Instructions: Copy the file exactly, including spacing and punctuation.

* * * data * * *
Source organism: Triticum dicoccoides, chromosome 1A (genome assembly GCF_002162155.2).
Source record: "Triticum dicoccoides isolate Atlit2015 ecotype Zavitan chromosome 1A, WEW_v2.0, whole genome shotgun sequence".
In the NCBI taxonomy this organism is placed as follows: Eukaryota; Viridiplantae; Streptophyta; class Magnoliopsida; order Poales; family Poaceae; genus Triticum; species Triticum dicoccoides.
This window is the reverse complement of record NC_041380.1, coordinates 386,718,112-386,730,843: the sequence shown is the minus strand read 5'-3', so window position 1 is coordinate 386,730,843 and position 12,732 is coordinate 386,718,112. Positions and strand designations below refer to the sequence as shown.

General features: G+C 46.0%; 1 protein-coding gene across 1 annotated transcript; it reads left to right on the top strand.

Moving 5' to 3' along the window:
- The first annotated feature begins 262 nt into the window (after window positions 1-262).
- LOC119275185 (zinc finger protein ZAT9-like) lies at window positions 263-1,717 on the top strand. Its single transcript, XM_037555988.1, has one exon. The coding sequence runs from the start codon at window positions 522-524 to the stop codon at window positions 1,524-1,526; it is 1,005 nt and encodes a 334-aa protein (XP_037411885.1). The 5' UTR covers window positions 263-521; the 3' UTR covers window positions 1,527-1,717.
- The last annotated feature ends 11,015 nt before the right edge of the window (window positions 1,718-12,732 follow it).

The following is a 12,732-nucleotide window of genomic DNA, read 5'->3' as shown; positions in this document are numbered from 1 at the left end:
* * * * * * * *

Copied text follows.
Source organism: Triticum dicoccoides, chromosome 1A (genome assembly GCF_002162155.2).
Source record: "Triticum dicoccoides isolate Atlit2015 ecotype Zavitan chromosome 1A, WEW_v2.0, whole genome shotgun sequence".
In the NCBI taxonomy this organism is placed as follows: Eukaryota; Viridiplantae; Streptophyta; class Magnoliopsida; order Poales; family Poaceae; genus Triticum; species Triticum dicoccoides.
This window is the reverse complement of record NC_041380.1, coordinates 386,718,112-386,730,843: the sequence shown is the minus strand read 5'-3', so window position 1 is coordinate 386,730,843 and position 12,732 is coordinate 386,718,112. Positions and strand designations below refer to the sequence as shown.

General features: G+C 46.0%; 1 protein-coding gene across 1 annotated transcript; it reads left to right on the top strand.

Moving 5' to 3' along the window:
- The first annotated feature begins 262 nt into the window (after window positions 1-262).
- LOC119275185 (zinc finger protein ZAT9-like) lies at window positions 263-1,717 on the top strand. Its single transcript, XM_037555988.1, has one exon. The coding sequence runs from the start codon at window positions 522-524 to the stop codon at window positions 1,524-1,526; it is 1,005 nt and encodes a 334-aa protein (XP_037411885.1). The 5' UTR covers window positions 263-521; the 3' UTR covers window positions 1,527-1,717.
- The last annotated feature ends 11,015 nt before the right edge of the window (window positions 1,718-12,732 follow it).

The following is a 12,732-nucleotide window of genomic DNA, read 5'->3' as shown; positions in this document are numbered from 1 at the left end: